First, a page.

How to select a good record cleaning machine

There are now many manufacturers of record cleaning machines and the range is confusing, especially for beginners. With the following explanations we would like to give some suggestions on what to look out for when choosing a record cleaning machine.
Service and spare parts supply
A record cleaning machine is an investment for a very long time, possibly a lifetime. It is all the more important that your machine is tried and tested and that the manufacturer offers a reliable service with an appropriate supply of spare parts. This is most likely to be offered to you by a German manufacturer.
Housing material
The housing of a record washing machine should not only look good, but also be resistant to a wide variety of liquids. Because inside the washing machine there is high humidity. DRAABE therefore uses waterproof carbon acrylic, which can be wiped off and is water-repellent. Some manufacturers use MDF as a housing material. MDF is a material made from compressed wood fibers and is not suitable for record washing machines. MDF often also contains formaldehyde in the adhesive, which is known to be carcinogenic. Since record washing machines heat up during operation, formaldehyde can be released. Therefore, find out exactly what material your future washing machine is made of.
Label sealing
An important and frequently used part of a record washing machine is the so-called record puck. Its task, among other things, is to protect the label from moisture. DRAABE supplies chrome-plated pucks made of solid aluminum for all machines. The puck is simply put on and the label seal is pressed on by the weight. We do not believe in turn-push or screw systems at this point. Although they are cheaper in practice, they are cumbersome to use. And ease of use should be important to you.
 Fig .: Puck Nessie Vinylmaster with label seal
Cost of cleaning and consumables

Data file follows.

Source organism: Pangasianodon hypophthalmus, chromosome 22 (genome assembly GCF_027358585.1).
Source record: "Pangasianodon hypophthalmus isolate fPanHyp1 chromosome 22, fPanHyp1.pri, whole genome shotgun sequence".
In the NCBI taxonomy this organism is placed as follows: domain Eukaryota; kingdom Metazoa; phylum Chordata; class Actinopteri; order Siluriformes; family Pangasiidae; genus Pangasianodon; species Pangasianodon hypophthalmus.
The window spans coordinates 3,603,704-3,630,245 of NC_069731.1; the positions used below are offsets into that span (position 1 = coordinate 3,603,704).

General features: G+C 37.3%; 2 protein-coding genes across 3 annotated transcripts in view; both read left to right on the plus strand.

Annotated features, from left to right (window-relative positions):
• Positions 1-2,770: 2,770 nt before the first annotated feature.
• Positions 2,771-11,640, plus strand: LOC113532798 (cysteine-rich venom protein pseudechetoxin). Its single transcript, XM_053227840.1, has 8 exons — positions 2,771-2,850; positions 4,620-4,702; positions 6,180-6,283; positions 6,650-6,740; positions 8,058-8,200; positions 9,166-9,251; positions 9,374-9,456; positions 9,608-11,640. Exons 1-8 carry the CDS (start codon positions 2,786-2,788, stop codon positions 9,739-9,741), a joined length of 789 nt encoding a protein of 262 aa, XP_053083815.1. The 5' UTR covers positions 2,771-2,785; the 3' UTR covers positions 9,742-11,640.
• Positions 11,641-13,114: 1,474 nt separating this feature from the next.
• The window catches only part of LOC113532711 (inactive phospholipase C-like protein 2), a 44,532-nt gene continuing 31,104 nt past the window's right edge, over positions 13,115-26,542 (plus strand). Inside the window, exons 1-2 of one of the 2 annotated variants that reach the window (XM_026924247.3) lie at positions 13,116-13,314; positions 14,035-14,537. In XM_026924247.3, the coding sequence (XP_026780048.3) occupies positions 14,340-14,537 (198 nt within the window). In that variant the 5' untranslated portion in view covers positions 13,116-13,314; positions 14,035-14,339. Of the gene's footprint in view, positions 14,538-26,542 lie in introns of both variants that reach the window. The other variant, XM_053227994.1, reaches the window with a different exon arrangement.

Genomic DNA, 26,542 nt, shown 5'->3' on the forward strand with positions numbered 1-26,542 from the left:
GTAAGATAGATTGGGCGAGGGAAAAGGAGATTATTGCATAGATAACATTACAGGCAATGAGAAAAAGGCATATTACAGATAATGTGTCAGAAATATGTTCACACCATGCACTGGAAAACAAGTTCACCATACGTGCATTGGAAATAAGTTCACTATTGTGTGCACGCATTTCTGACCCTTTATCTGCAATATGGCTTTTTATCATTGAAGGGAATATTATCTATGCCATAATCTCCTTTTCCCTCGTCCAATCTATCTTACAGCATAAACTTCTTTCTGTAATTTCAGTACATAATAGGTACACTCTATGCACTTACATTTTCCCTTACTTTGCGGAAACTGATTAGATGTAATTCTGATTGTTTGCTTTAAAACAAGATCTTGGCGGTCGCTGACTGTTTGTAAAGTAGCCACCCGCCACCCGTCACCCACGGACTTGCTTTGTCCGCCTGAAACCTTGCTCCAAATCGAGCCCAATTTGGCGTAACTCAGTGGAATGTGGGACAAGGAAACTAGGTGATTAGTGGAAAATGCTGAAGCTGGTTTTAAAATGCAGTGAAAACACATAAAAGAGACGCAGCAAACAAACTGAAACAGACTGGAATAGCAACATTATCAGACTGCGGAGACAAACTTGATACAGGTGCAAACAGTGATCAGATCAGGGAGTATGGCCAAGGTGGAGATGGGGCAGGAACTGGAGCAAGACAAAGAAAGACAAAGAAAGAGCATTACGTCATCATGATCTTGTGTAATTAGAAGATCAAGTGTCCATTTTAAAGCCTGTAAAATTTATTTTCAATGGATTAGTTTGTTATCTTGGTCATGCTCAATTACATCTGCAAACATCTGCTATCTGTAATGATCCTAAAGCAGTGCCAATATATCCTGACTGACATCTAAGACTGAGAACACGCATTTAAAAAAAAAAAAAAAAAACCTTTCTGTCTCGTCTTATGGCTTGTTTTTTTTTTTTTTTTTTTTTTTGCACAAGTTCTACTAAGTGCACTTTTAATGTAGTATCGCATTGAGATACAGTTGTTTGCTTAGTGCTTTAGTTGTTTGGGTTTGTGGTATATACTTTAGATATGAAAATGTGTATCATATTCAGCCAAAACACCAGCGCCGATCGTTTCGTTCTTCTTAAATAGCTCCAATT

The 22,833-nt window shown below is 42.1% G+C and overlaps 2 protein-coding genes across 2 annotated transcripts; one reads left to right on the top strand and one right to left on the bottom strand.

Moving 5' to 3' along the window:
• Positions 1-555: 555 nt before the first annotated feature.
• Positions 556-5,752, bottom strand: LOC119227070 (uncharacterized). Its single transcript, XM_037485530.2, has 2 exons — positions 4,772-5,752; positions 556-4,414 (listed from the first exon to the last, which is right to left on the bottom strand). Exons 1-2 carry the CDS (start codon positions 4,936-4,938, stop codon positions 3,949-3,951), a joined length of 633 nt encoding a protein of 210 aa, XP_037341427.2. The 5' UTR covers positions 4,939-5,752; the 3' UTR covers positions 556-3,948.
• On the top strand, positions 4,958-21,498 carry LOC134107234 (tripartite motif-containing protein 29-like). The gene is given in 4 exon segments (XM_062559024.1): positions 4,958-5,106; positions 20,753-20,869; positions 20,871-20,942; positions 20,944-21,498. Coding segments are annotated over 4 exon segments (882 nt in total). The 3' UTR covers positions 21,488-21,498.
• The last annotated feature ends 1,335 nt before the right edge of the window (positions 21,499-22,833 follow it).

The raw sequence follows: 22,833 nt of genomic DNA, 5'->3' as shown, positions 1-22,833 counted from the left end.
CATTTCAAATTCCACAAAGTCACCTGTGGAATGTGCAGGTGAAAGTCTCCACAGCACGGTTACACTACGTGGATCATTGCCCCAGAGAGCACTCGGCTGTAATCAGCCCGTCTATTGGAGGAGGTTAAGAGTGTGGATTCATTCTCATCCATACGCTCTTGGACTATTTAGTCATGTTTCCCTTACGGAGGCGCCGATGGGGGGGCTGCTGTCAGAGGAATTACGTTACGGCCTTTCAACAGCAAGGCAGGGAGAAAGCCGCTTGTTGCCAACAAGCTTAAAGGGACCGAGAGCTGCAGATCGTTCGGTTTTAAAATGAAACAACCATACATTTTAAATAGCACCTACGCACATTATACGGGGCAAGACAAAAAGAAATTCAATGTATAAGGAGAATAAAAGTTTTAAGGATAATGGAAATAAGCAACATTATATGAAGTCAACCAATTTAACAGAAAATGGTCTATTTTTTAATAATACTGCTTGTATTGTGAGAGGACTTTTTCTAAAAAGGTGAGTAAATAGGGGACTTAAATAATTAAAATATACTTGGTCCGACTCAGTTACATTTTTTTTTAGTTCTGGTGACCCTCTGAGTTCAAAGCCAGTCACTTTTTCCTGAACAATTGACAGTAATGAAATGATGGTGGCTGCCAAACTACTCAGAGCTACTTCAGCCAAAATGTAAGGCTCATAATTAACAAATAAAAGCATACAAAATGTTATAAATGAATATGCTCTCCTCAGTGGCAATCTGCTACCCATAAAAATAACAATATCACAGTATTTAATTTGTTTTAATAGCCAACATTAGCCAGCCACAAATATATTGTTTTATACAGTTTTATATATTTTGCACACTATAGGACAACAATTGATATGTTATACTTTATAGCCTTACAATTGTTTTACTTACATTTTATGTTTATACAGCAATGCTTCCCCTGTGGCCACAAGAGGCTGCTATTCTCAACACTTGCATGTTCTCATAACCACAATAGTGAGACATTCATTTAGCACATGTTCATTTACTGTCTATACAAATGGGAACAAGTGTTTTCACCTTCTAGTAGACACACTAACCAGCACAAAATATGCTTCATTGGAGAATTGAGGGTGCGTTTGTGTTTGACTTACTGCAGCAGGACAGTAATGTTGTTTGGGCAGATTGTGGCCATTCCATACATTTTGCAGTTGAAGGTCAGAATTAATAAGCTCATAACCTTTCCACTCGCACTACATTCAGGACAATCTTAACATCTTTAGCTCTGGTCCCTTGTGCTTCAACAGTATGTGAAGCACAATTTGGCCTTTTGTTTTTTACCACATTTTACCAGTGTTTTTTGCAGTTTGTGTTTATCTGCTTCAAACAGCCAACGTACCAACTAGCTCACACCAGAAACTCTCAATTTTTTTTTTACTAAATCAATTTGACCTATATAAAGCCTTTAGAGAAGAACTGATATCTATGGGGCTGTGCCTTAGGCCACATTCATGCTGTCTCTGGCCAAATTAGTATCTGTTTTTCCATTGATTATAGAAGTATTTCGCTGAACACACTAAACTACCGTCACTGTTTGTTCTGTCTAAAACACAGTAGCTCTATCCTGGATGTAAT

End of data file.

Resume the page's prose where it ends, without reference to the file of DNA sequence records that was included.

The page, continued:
Be sure to find out about the cost of the cleaner supplied with the machine in advance. Because you have to buy it later, at least as long as your machine is under warranty. We have already seen liter prices of € 60 (!). Prices of up to € 30 per set are also called for simple consumables such as microfiber strips. Such prices cannot be explained by anything.
One-sided or double-sided
There are now machines that clean records on both sides at the same time. With some machines, however, this advantage comes at the price of a drawback: Since there are physical limits, the application of liquid on the side facing down is often insufficient. The underside is then optically clean, but not deeply cleaned. For this you need a generous application of liquid that would drip off "overhead". With the new Nessie Vinylmaster II, the necessary oversaturation is achieved, among other things, by separate dosing pumps for the top and bottom. In fact, this machine is dosed to above saturation and dripping liquid is sucked off.
Surface extractor or point extractor
Surface extractors extract the entire width of the panel through a slot. Point suction, we move a tonearm over the surface of the record and suck off the liquid through a small hole. Point extractors are quiet, gentle, but unfortunately very expensive. They are also rather cumbersome and time-consuming to use. Today almost all manufacturers therefore work with surface suction. It is fast, powerful and gives good results. The disadvantage of the surface extractor is the higher operating noise of the extraction turbine. Therefore, good sound insulation must be ensured. Our machines are insulated with Basotect® in studio quality and are therefore considered to be the quietest machines on the market.
Does Ultrasound Provide Better Results?
Ultrasound is used for cleaning in industry and optics. In order for ultrasound to be effective, it has to target a very high level of sound energy to the record surface. We are not aware of any machines that deliver sufficient sound energy. Instead, the machines are then equipped with additional cleaning systems (e.g. rotating plush rollers). Ultrasound systems need a lot of liquid (up to 6 liters!) In which several records are washed. It is then dried with fans that blow room air onto the surface of the record. In the process, impurities dissolved in the water are dried up again.
Washing and drying separately
With good reason, “washing” and “drying” take place in separate functional arms on our machines. A high-quality wash brush and, if necessary, the liquid dispenser are built into the wash arm. The suction arm has a suction slot through which the liquid is sucked off. So that this works well and the record is protected, a small microfiber strip is attached to the suction slot on the right and left. Some manufacturers now do without a brush arm (for reasons of cost) and use the small microfiber strips on the suction arm to "wash records". The machines then only have one functional arm and no brushes. This is of course a compromise that comes at the expense of washing quality. Try cleaning your fingernails with a cloth!